Spotlight on Abuse

Today, we’re doing a Spotlight on the Abuse Committee! Abuse is the committee that is responsible for responding to complaints about content uploaded to Archive of Our Own. We interviewed staffers Sherry and Joanne to spotlight their experiences working in Abuse. Sherry, who is the current Chair, has been on the Abuse committee for three years while Joanne volunteered during the last term. Some of their answers have been combined and edited for readability while others have been left in their original format to reflect Sherry and Joanne’s unique experiences in the committee.

What are the most common complaints you get?
Sherry and Joanne: The most common problems are plagiarism cases and inappropriately warned stories. [We also] receive complaints about incorrect tagging, inappropriate content (advertisements, thank you notes, requests for fanworks, meta, etc.) Harassment via comments, dog-piling and attempted intimidation are also issues we face and continue to investigate.

What kind of complaints do you receive now that you didn’t in the past?
Sherry: More recently we’ve seen an upswing in complaints regarding inappropriate content – not spam, but meta. Those who are in favor of meta inclusion are deeply committed to it; those who dislike meta are equally vociferous. This issue is being debated by quite a number of people involved with the OTW and the discussion is likely to go on for some time. We try to follow the Terms of Service in making our decisions, but as the ToS evolves over time, there will be new rules and possibly new outcomes to these cases. For now, we’re chiefly concerned with responding to complaints about meta that has no fannish content — that, at least, seems a clear issue.

Joanne: The newest type of complaints that have been coming up are ones about fan playlists. So authors are posting a link to a torrent site to download a playlist they’ve made for their fandom. It is an issue which we’ve been asked to look at more closely over the upcoming months: authors can link to a legal playlist on the web but they can’t link to an illegal download.

How have the problems changed from the time you started with Abuse to now?
Sherry: I’ve been with the Abuse team for three years (three years! How did that happen?) under two Chairs before becoming Chair myself. Anyway, when we began, there were virtually NO Abuse cases…imagine that! We had boilerplate responses ready to go, expecting all sorts of complaints about underage participants, advertising spam and protests from published authors about fans appropriating their characters (we called that the “Anne Rice” issue). But really — virtually none of the above happened (I think we got one “cease and desist” and turned it over to Legal).

Are there any specific patterns you’ve noticed as fandom evolves and takes on new kinds of fanworks and new forms of presenting fanworks?
Sherry: The first recurring trend was plagiarism – and we still see that today, sometimes unintentional, sometimes blatant. Even more common than that were cases of mislabeled warnings (calling a work gen when it’s slash, saying no Archive warnings apply when there is major character death, and the like). Both of these issues are recurring ones, complaints we see all the time. It seems plagiarists are getting more arrogant — or lazy — every day. Over the last month we’ve received a half dozen complaints where someone took a story in one fandom, stripped the names and inserted characters for a different fandom, and then posted it intact — sometimes under the same title. We find it amazing that they don’t expect to be caught: “Oh, no one will ever notice!” Really? On the internet?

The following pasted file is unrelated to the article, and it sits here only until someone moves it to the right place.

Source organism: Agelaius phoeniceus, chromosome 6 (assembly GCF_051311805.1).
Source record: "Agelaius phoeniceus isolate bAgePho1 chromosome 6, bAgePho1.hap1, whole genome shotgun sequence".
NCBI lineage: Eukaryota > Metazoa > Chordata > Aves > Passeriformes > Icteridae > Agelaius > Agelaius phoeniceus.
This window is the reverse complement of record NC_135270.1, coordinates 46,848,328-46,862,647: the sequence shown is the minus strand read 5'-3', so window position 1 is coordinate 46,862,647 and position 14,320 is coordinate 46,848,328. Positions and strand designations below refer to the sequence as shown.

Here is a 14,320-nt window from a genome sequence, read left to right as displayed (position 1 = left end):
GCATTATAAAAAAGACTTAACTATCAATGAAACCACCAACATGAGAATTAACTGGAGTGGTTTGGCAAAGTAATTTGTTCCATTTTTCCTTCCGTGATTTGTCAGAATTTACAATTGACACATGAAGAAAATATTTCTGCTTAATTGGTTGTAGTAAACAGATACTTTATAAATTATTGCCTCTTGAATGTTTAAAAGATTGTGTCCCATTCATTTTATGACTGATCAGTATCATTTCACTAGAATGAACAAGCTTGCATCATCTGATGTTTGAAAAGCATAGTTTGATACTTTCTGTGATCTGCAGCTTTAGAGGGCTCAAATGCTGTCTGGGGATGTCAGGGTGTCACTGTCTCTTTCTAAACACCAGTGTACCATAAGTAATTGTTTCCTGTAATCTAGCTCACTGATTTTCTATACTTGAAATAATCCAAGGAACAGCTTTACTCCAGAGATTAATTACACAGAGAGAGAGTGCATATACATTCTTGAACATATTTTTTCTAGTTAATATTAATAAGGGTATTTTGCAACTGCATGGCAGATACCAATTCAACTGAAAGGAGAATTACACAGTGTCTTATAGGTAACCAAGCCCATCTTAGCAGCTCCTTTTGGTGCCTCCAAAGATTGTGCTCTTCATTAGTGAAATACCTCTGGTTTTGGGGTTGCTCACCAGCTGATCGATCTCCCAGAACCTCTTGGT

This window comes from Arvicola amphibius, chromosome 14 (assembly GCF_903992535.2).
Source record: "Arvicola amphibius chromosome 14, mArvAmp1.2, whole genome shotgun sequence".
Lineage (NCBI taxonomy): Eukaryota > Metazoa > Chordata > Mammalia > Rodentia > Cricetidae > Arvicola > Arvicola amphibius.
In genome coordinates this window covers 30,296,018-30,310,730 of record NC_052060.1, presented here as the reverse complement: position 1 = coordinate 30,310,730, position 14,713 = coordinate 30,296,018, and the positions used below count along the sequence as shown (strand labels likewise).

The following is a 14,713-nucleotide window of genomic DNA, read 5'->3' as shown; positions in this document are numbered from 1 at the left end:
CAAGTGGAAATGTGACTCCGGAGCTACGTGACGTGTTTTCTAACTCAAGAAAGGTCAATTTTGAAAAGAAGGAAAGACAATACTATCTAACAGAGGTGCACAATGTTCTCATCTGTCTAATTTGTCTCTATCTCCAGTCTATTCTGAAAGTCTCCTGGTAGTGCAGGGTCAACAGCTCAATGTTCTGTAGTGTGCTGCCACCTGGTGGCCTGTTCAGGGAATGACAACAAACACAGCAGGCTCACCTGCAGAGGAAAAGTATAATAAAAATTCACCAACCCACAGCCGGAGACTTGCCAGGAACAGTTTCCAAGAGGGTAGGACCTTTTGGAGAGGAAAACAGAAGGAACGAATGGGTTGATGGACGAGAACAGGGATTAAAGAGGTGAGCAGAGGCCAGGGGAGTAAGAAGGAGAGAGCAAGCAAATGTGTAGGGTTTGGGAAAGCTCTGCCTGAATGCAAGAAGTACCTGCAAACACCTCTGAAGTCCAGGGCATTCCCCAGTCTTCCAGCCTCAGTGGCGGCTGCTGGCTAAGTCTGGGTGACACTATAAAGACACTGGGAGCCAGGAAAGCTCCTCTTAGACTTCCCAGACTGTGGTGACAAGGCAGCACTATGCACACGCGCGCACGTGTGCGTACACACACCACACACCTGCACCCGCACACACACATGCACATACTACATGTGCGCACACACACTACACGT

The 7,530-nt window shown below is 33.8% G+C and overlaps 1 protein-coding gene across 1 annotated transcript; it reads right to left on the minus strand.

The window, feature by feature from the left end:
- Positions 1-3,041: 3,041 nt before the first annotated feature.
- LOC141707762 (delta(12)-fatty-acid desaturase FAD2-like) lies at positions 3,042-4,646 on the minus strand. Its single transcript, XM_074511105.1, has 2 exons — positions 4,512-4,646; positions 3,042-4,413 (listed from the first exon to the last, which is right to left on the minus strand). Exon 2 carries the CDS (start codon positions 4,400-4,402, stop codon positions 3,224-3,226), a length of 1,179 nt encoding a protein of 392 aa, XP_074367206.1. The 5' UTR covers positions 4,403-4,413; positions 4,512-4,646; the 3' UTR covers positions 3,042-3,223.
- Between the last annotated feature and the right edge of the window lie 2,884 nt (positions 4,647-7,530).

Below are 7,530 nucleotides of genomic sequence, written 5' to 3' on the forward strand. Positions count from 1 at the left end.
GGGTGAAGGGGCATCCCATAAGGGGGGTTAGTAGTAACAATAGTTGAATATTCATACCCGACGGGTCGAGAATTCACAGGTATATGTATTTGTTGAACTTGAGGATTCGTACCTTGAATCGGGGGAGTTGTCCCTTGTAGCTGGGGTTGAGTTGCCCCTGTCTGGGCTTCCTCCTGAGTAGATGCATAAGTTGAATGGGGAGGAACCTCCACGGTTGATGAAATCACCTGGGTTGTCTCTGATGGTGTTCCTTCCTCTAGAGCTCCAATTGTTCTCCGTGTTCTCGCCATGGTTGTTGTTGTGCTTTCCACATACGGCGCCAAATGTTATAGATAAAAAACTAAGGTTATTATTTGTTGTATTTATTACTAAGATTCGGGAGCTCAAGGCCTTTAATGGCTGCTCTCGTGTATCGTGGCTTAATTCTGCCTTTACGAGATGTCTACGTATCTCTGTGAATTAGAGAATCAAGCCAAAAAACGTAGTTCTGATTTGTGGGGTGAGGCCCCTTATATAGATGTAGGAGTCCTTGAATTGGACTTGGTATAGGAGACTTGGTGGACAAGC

Final thoughts: is there anything you’d like to tell Archive users?
Sherry: One of the most important phrases in the Terms of Service, the one we seem to quote a lot these days, is this: “You understand that using the Archive may expose you to material that is offensive, erroneous, sexually explicit, indecent, blasphemous, objectionable, or badly spelled.” The point is this — a number of complaints are really just one person disliking what another person has written; it’s not Abuse’s job to remove the works, notes, comments or tags they don’t like! As long as authors abide by the Terms of Service, we will support them.

Joanne: If you’re in doubt then email anyway, the worst that happens is that we tell you we can’t do anything.

  1. vissy commented:

    Are you able to tell us from whom the C&D came? I’m curious now!

  2. Kate S commented:

    I really hope Abuse isn’t policing this. I’ve often written stories that I’ve labeled as gen, even if there are canon gay and het pairings. Those weren’t the focus of the story though so I labeled it gen.

    I’ve read through the ToS, and all I can see are rules regarding ratings and warnings. Am I missing where it talks about categories? Even the posting page says is “While here we have given an interpretation of the abbreviations, the exact definitions of these vary from fandom to fandom and fan to fan; use whichever you feel are applicable..”

  3. sherry nehmer commented:

    We don’t police this. We respond to complaints, and in cases as you describe, there’s very little likelihood we’d ask for a change in tags if the story’s focus is not the pairing or sex. We tend to err on the side of “the author is right.”

    • Kate S commented:

      I still don’t see where Abuse has grounds to enforce it even if someone does complain and could be considered “right” depending on whatever AO3’s definition is. It says nowhere in the ToS that categorizing a story “wrong” is a punishable offense. If nothing else, the ToS should be updated to address this rule.

      I’m sorry to be difficult, but I’ve posted on other sites with fuzzy guidelines and have learned my lessons. Since categories aren’t even a required field, it sounds like I should just leave that section blank.